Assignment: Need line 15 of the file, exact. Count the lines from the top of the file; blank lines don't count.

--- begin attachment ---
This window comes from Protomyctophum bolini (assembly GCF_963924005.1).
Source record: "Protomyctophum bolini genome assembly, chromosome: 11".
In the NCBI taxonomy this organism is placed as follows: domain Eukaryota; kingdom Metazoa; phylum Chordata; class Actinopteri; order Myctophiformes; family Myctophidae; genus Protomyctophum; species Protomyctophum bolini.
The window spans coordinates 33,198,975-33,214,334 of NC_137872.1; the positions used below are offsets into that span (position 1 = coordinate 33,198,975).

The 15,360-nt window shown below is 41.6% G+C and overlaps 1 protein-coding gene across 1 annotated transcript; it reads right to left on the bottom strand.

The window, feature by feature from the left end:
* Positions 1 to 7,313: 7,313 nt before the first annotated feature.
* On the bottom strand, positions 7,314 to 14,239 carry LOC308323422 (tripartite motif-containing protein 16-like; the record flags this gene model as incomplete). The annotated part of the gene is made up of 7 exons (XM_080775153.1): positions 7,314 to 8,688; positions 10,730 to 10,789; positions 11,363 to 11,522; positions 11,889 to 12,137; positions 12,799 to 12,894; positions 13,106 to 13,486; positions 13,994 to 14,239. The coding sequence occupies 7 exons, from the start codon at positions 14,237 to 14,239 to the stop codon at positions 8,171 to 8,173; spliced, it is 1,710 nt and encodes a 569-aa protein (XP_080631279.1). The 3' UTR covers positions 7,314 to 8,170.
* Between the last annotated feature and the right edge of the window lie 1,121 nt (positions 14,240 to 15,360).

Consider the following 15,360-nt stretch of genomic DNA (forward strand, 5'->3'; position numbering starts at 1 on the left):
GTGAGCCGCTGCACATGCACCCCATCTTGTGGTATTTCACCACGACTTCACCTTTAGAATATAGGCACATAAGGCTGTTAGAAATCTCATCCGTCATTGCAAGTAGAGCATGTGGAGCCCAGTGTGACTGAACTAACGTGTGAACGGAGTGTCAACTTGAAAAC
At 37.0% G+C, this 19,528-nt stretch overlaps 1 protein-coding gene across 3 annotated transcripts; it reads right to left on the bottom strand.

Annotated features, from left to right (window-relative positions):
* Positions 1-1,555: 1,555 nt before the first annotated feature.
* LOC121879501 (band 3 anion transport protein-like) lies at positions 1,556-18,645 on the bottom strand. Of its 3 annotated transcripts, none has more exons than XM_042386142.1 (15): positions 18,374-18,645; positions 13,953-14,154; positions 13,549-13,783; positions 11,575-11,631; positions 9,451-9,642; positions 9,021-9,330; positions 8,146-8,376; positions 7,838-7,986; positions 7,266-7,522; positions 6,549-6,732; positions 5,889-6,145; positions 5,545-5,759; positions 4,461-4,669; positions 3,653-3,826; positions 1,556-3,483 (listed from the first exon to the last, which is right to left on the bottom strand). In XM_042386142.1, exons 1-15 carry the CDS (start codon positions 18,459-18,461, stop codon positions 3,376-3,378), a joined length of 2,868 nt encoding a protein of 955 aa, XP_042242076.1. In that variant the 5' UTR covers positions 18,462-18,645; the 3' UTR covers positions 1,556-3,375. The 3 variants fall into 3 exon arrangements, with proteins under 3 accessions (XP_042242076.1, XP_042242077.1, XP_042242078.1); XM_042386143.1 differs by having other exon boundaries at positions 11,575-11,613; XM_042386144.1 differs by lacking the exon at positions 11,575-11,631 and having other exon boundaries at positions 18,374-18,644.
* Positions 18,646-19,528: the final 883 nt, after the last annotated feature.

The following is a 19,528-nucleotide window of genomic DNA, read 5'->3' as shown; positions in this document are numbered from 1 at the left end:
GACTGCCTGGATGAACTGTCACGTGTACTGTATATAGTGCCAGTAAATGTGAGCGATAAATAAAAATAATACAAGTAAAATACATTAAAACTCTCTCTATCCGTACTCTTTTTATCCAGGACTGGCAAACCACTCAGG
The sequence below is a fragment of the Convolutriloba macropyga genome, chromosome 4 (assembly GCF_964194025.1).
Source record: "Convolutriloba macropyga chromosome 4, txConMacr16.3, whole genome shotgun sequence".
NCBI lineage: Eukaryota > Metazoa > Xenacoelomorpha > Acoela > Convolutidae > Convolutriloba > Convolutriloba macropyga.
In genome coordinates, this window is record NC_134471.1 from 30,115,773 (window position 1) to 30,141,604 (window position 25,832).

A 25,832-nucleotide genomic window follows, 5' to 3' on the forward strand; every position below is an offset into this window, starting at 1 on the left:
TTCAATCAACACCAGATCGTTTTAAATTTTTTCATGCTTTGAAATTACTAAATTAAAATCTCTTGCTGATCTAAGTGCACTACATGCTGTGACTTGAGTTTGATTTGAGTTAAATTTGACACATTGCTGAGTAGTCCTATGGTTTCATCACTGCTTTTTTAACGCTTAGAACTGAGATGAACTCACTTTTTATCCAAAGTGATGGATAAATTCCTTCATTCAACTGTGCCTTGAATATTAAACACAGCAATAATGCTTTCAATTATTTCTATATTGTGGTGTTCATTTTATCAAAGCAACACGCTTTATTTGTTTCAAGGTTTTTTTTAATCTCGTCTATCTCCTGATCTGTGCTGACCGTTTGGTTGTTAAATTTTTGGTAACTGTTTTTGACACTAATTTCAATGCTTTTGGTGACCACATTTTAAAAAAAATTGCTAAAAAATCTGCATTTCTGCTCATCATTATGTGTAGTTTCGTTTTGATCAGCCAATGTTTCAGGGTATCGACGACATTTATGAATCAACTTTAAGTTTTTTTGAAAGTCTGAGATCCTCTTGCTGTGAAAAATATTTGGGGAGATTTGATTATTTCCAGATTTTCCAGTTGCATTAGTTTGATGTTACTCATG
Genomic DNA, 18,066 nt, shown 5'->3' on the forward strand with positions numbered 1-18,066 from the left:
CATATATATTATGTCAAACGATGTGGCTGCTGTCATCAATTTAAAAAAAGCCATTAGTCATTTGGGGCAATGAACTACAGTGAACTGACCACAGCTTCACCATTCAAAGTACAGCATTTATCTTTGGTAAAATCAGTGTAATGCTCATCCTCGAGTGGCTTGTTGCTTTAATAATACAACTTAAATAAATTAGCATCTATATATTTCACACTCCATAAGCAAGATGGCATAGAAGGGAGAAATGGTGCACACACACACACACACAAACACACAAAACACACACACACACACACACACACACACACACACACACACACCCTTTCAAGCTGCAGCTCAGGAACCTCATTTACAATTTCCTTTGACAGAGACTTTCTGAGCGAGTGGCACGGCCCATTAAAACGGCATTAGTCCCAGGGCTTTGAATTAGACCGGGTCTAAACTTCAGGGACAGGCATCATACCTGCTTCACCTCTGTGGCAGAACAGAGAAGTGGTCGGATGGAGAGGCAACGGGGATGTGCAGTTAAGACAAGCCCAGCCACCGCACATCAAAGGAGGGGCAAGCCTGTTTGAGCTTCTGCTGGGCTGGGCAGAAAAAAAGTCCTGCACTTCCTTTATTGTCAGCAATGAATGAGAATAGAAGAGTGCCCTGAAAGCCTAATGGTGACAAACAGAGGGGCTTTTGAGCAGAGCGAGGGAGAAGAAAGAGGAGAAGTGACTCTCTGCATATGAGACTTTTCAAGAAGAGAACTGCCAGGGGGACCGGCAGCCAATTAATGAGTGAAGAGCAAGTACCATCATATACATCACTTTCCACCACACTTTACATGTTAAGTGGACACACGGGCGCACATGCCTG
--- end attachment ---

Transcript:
* LOC121879501 (band 3 anion transport protein-like) lies at positions 1,556-18,645 on the bottom strand. Of its 3 annotated transcripts, none has more exons than XM_042386142.1 (15): positions 18,374-18,645; positions 13,953-14,154; positions 13,549-13,783; positions 11,575-11,631; positions 9,451-9,642; positions 9,021-9,330; positions 8,146-8,376; positions 7,838-7,986; positions 7,266-7,522; positions 6,549-6,732; positions 5,889-6,145; positions 5,545-5,759; positions 4,461-4,669; positions 3,653-3,826; positions 1,556-3,483 (listed from the first exon to the last, which is right to left on the bottom strand). In XM_042386142.1, exons 1-15 carry the CDS (start codon positions 18,459-18,461, stop codon positions 3,376-3,378), a joined length of 2,868 nt encoding a protein of 955 aa, XP_042242076.1. In that variant the 5' UTR covers positions 18,462-18,645; the 3' UTR covers positions 1,556-3,375. The 3 variants fall into 3 exon arrangements, with proteins under 3 accessions (XP_042242076.1, XP_042242077.1, XP_042242078.1); XM_042386143.1 differs by having other exon boundaries at positions 11,575-11,613; XM_042386144.1 differs by lacking the exon at positions 11,575-11,631 and having other exon boundaries at positions 18,374-18,644.